This week’s goddess is Cybele (pronounced kye-bell), whose sacred tree is the pine. Cybele is the earth mother goddess of what is now western Turkey, who had a popular and longstanding cult that eventually spread to Rome. She had a lover named Attis, who was also her grandson, whom she loved very much, and she showered him with gifts and attention. Despite the pampered treatment he enjoyed, Attis eventually became enamored of a nymph, and he could not keep the liaison a secret from Cybele. She was furious, and she tormented him until in madness he tore his genitals from his body. Attis died from his wound under a pine tree.The Turkish Pine is renowned for its role in production of a type of honey. Aphids feed on the sap of the tree and sweat a sweet substance that attracts swarms of bees. The love of bees for this tree can be compared to the love of Cybele for Attis. Attis’ self-castration is evocative of the bee’s reproduction. When the bee drone has finished copulating with the queen, his organ is torn from his body as he pulls away. The drone then dies of his wounds. The furious torment of Attis by Cybele may have been like the swarming buzz of bees.At the opening of Cybele’s spring ceremony in Rome, a pine branch was carried into the city to represent Attis. During the week-long ceremony, male initiates to one of her cults would castrate themselves during frenzied dancing (think of bees) and throw their testicles as an offering at the foot of her statue. The worship of Cybele and Attis had a death-and-resurrection theme, with rituals of mourning preceding ecstatic rites celebrating Attis’ rebirth.From Oskar Seyffert’s Dictionary of Classical Antiquities
Amid tumultuous music, and rites of wildest sorrow, they sought and mourned for Attis in the mountains. On the third day he was found again, the image of the goddess was purified from the contagion of death, and a feast was celebrated as wild as had been the days of sorrow.
From Robert Graves’ The White Goddess
The Goddess is herself a queen bee about whom male drones swarm in midsummer, and as Cybele is often so pictured; the ecstatic self-castration of her priests was a type of the emasculation of the drone by the queen bee in the nuptial act.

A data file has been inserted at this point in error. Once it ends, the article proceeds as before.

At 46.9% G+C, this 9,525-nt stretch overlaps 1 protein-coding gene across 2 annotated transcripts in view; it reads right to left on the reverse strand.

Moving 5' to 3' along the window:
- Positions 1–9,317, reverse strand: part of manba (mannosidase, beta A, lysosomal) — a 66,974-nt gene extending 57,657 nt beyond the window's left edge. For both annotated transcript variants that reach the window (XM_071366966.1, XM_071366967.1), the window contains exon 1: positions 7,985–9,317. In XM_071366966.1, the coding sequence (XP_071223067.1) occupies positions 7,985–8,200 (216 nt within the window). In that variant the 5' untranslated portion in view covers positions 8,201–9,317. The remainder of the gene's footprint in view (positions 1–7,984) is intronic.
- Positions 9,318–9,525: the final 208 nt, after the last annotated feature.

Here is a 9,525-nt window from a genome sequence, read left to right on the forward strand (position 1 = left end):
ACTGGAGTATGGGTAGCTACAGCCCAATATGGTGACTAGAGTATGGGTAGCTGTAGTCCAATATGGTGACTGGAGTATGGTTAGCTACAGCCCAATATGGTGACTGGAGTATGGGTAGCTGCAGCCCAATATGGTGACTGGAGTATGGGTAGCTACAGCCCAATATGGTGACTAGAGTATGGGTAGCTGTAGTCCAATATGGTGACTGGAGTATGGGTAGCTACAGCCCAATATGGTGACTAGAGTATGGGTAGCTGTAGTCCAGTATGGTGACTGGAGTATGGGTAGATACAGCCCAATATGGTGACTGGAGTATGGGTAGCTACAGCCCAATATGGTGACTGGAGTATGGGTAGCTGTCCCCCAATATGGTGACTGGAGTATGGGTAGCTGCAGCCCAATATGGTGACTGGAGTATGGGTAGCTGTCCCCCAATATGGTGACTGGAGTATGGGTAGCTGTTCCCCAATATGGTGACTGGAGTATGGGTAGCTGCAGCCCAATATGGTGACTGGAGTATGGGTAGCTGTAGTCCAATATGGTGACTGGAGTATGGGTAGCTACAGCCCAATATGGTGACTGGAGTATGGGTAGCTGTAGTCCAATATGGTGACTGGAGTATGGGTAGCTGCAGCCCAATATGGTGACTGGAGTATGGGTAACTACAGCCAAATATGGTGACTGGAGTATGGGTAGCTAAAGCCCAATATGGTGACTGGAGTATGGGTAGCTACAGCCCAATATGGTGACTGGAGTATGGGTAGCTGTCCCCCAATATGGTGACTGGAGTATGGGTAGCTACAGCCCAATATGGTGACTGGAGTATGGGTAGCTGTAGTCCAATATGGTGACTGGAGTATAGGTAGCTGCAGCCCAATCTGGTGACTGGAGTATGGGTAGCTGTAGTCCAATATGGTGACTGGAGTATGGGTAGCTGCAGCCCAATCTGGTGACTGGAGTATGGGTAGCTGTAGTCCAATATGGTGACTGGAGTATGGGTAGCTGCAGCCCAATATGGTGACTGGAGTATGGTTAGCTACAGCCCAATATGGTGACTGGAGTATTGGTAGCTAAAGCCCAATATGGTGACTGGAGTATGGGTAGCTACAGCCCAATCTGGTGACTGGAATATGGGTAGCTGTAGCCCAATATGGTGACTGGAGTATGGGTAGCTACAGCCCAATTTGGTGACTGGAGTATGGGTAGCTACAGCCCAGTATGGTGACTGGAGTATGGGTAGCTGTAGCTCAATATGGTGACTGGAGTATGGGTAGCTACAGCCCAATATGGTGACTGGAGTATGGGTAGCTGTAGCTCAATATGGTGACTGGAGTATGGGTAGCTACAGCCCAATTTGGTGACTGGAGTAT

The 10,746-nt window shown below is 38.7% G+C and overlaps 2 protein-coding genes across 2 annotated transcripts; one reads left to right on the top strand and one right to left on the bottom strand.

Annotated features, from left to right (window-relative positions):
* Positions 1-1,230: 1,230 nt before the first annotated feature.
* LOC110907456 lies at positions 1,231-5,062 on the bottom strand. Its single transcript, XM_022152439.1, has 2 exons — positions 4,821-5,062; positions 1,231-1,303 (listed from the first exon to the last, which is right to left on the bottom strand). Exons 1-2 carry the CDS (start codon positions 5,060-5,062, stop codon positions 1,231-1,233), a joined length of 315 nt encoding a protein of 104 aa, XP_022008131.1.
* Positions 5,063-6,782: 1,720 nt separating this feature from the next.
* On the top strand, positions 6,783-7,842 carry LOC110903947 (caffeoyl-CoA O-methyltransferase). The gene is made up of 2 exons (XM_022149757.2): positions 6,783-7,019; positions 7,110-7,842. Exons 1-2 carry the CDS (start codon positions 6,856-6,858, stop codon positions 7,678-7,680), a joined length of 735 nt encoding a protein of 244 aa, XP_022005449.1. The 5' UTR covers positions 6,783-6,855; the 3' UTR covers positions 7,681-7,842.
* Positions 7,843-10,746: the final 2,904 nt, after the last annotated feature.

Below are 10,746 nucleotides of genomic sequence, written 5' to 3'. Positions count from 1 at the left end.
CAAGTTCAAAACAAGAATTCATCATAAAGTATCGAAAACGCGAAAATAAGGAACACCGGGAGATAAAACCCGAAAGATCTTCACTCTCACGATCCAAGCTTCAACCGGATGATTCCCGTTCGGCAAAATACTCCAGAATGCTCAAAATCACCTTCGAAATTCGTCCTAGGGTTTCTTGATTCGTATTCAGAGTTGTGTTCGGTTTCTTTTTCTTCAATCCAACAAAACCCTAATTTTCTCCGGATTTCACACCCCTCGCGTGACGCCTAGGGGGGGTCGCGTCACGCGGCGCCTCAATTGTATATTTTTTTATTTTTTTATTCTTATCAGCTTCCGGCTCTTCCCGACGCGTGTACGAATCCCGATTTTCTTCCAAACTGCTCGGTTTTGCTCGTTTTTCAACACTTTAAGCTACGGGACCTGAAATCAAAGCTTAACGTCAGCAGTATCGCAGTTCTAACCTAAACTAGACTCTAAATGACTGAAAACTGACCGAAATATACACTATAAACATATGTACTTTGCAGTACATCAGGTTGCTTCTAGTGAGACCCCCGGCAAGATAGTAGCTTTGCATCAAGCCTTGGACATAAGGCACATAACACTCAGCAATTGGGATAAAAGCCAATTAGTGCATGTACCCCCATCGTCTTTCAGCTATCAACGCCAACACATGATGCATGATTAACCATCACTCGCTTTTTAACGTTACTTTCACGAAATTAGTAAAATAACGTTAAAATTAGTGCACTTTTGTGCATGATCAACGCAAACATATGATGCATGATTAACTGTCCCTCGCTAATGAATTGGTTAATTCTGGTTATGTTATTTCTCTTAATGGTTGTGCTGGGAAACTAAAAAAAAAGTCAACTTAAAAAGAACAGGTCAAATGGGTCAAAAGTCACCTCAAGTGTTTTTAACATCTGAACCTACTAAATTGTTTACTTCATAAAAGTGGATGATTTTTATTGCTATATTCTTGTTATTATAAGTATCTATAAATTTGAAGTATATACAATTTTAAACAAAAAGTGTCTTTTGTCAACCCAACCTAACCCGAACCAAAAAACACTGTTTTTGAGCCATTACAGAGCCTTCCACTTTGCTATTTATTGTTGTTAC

I recently ran across a blog entry (which I can’t find again; you’ll have to take my word) maintaining that the worship of Cybele belongs to transwomen and that any others who follow Cybele are wrongfully appropriating her. I have wanted to address this issue of ownership and appropriation in a general way for some time.Regarding the rites of Cybele: since she had a cult of castrated priests, transwomen have a traditional justification for establishing exclusionary religious practices to this goddess. However, the worship of Cybele, which dates to pre-history, was spread throughout the Mediterranean by Greco-Roman times and included different priesthoods of women, men, and mixed-sex groups, as well as castrated males. There is justification, historically, for persons of any sex or gender to establish a cult of Cybele.I’ve heard this same sentiment of proprietary worship expressed by women, particularly lesbians, regarding the goddess Diana and the supposed inappropriateness of her worship by men. Diana is well known for her preference for women over men, but she has had celebrated male followers throughout history, among them the Roman king Servius Tullius, who established a famous temple to Diana outside Rome in the sixth century b.c.e.The objection has been raised by certain Western critics of paganism regarding the affinity of witches for the Hindu goddess Kali-Ma. The argument (which I actually have never heard from any Hindus) is that Kali is a Hindu goddess and therefore should only be worshiped by Hindus.The hard fact of the matter, however, is that we none of us own our gods. They are promiscuous, meaning they love who they choose to love and extend favors of their own volition to those who please them. You can establish a cult, a circle, a religion or a ceremonial system and include or initiate whoever you want, but worship is ultimately an agreement between the deity and devotee. Nobody can change that. Violating the boundaries of a religious cult is wrong, and willful violations were sometimes punished with death in ancient Greece, but there is a difference between placing boundaries around a practice and placing boundaries around a deity. The goddesses do what they want. Go ask Attis.SourcesBudapest, Zsuzsanna E. The Grandmother of Time. San Francisco: Harper and Row, 1989.Durdin-Robertson, Lawrence. The Year of the Goddess: A Perpetual Calendar of Festivals.Wellingborough, England: The Aquarian Press, 1990.Graves, Robert. The White Goddess: A Historical Grammar of Poetic Myth. New York: Farrar, Straus and Giroux, 1948.Seyffert, Oskar. Dictionary of Classical Antiquities. Trans. by John Nettleship and J.E. Sandeys. 1882. http://www.archive.org/stream/cu31924028214652/cu31924028214652_djvu.txt